On a cold London morning, David Oyelowo ponders what would have become of his career had he not left Britain in 2007. “You can see exactly what would have happened. I would have been here, complaining about the fact I wasn’t being given opportunities that reflect the talent I think I have.”
Now, eight years after exporting himself to Los Angeles, 38-year-old Oyelowo has secured his biggest role yet. In Selma he plays Martin Luther King, caught at a pivotal moment in the civil rights struggle.
A slightly built Englishman of Nigerian heritage with a calm, professional manner, Oyelowo wears a smart jacket and pressed shirt. As he describes his reasons for leaving, his accent is cut-glass. “There’s a string of black British actors passing through where I live now in LA. We don’t have Downton Abbey, or Call the Midwife, or Peaky Blinders, or the 50th iteration of Pride and Prejudice. We’re not in those. And it’s frustrating, because it doesn’t have to be that way. I shouldn’t have to feel like I have to move to America to have a notable career.”
His early 20s were spent as a leading light of the Royal Shakespeare Company. Then he starred as MI5 agent Danny Hunter in TV’s hugely successful Spooks (below). The show opened doors. By 2007, he seemed poised to become a mainstay of British film and TV. Instead, he left, frustrated.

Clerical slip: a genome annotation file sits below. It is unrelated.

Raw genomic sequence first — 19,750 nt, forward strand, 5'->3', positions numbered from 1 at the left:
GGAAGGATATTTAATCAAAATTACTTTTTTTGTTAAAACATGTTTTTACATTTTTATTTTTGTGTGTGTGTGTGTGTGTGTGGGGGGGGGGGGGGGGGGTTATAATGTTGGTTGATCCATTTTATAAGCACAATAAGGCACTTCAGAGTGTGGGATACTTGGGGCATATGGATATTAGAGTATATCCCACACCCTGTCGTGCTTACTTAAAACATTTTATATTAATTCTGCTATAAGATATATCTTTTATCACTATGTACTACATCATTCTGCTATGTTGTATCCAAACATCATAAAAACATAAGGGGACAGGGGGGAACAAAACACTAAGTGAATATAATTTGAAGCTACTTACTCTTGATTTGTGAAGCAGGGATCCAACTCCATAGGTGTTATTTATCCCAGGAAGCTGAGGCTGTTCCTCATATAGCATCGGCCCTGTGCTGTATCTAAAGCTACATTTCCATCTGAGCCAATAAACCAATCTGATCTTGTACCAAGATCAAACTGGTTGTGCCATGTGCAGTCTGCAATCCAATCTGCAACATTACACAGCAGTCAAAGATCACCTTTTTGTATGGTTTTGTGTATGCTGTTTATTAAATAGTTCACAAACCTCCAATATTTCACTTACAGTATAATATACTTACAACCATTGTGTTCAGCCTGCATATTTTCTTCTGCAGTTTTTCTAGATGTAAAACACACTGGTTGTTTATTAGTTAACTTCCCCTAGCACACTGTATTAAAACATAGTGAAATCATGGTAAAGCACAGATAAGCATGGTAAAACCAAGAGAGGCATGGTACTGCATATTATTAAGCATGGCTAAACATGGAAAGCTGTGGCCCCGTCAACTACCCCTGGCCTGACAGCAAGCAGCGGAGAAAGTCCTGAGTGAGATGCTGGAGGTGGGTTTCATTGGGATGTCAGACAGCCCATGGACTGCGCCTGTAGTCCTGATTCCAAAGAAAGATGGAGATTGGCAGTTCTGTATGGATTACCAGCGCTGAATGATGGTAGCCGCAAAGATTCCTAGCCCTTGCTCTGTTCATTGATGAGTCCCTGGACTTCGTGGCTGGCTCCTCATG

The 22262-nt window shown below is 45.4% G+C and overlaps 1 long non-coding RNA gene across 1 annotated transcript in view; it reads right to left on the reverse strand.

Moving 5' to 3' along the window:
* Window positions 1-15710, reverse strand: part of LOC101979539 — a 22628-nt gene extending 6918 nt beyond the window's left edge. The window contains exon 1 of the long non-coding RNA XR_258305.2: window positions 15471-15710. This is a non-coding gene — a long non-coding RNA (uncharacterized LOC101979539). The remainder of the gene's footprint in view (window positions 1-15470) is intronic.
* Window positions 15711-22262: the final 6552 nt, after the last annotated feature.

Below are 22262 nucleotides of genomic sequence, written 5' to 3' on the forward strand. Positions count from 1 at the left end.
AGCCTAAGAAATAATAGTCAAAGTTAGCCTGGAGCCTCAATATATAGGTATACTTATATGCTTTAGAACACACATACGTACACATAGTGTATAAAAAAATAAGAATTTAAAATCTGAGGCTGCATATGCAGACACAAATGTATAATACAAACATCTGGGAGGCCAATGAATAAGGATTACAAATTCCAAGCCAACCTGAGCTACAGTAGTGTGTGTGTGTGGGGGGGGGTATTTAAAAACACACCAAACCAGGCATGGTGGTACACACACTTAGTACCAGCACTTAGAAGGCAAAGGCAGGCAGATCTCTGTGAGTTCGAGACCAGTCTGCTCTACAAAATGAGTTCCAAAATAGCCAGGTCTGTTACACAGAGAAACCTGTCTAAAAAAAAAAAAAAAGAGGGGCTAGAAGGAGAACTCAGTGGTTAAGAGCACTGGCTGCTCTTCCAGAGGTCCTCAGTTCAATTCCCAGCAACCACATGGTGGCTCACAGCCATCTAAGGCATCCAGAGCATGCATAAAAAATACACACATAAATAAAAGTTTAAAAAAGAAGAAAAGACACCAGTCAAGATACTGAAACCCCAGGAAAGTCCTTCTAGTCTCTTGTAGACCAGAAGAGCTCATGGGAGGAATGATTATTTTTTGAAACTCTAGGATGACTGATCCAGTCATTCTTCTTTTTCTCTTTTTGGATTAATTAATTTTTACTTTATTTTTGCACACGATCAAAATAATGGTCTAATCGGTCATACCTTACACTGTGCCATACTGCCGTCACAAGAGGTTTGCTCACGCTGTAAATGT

“We make period dramas here, but there are almost never black people in them, even though we’ve been on these shores for hundreds of years.” He smiles a little thinly. “I remember taking a historical drama with a black figure at its centre to a British executive with greenlight power, and what they said was that if it’s not Jane Austen or Dickens, the audience don’t understand. And I thought ‘OK — you are stopping people having a context for the country they live in and you are marginalising me. I can’t live with that. So I’ve got to get out.’”
Since doing so, he’s flourished. This year alone, aside from Selma, there have been roles in sci-fi blockbuster Interstellar and New York drama A Most Violent Year. Life is good, on screen and off. He met his wife Jessica when they were both drama student and they now have three sons and a daughter.
“Please,” he says, “do me the favour when you’re writing this, not to give a sense of me as simply moaning.” He takes pains to praise the “phenomenal talent” in Britain, to point out he’s come home to make high-end TV projects (spy thriller Complicit, postwar drama Small Island). Hollywood is just bigger, “whether you’re black, white, green or blue. It’s the most fertile ground for me to plant myself in.”
He mentions other black British actors – “People as talented as me if not more so, who chose to stay and aren’t getting the opportunities worthy of them. And I can’t say the same of my white peers.”